Patagonian summer with Rob: ice, snow and wind

Perfectly on time we arrive to watch the hundreds of faces come through the arrival gate at El Calafate’s little airport. For a moment we even start thinking something must have gone wrong, when finally we see that one familiar face: Rob! Rob is a friend of us both since we were kids and he’s here to join us for 10 days. It turns out it wasn’t a joke after all when he told us on our goodbye party, he really is here. Together we’ll visit some of Patagonia’s most famous sights in El Calafate and El Chalten, Argentina’s trekking capital.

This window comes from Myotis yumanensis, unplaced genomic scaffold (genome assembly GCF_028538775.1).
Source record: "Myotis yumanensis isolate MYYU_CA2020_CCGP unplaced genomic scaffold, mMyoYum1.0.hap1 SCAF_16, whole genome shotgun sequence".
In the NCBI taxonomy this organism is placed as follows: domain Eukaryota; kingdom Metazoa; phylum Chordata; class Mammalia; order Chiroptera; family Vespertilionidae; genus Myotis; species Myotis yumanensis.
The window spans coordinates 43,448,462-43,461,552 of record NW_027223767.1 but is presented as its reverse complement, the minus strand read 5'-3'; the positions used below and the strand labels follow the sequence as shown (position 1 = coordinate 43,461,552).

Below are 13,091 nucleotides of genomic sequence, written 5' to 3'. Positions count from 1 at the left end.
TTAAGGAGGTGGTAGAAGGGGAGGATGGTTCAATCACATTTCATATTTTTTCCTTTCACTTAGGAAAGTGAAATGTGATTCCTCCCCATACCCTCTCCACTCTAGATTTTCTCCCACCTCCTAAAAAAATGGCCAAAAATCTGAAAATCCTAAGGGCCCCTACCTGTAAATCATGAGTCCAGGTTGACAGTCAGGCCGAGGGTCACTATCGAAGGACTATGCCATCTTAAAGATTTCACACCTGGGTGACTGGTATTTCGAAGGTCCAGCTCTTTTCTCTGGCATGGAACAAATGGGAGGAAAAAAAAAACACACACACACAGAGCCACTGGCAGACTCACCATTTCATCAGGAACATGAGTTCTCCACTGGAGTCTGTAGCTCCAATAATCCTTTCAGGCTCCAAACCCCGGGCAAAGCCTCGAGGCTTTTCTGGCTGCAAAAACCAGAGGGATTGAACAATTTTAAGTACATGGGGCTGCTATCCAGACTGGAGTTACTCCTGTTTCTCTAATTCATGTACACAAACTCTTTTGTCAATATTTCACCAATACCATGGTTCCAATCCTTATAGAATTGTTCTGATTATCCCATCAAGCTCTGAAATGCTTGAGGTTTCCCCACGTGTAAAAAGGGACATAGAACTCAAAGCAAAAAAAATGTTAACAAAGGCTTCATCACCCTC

We want to get the most from his time with us so the schedule is pretty packed. First up is Perito Moreno Glacier, 80 km outside of Calafate. We’ll definitely go and watch the glacier from the platforms, but with a tour you could also hike on it or kayak next to it. If you thought we are already bad at making a decision, you surely don’t know Rob. In the end, after reconsidering a few times, we decide on the kayaking. To save time in the morning we sleep roadside close to the park entrance so we can enter when it opens. This means that Rob will cosily have to join us in the van tonight. Not sure if this was the level of comfort he expected, but luckily we can have a laugh about it the next morning while having breakfast on the ticket office parking lot. We’re here before all the tourbuses arrive so we get to enjoy this gigantic wall of ice practically in solitude. As if its sheer size isn’t enough, the glaciar is particularly interesting because it moves forward on average 2 m per day. The rumbling sounds of the ice crackling and crunching over the bedrock, and at times the calving of an iceberg, is truly magnificent. Upon each sound we peer at the blue surface hoping to spot some tumbling ice, but most of the times we’re already too late and just see the ripples in the lake below. Time flies and we have to go kayaking already. Before heading out on the frigid water we need to put on some – well, a lot of – extra protection. All wrapped up in fleece, rubber and Goretex we sit in our kayaks, sweating lightly as it’s quite warm outside today. We’re not allowed very close to the glacier because ice calving could be dangerous. But even then the view from the water and navigating the icebergs is impressive and fun. Feeling the temperature of the water we’re also glad that practising the eskimo roll was just one of the guides showing off and not part of our technique training! After having our Calafate liquor with glacier ice, a hallmark ending to every tour here, we go back to the lookout platforms once more for a final view on Perito Moreno, which looks very different now in the afternoon sun. A few falling chunks of ice later we drive back to town and start our next decision making marathon on which hikes we will be doing in El Chalten.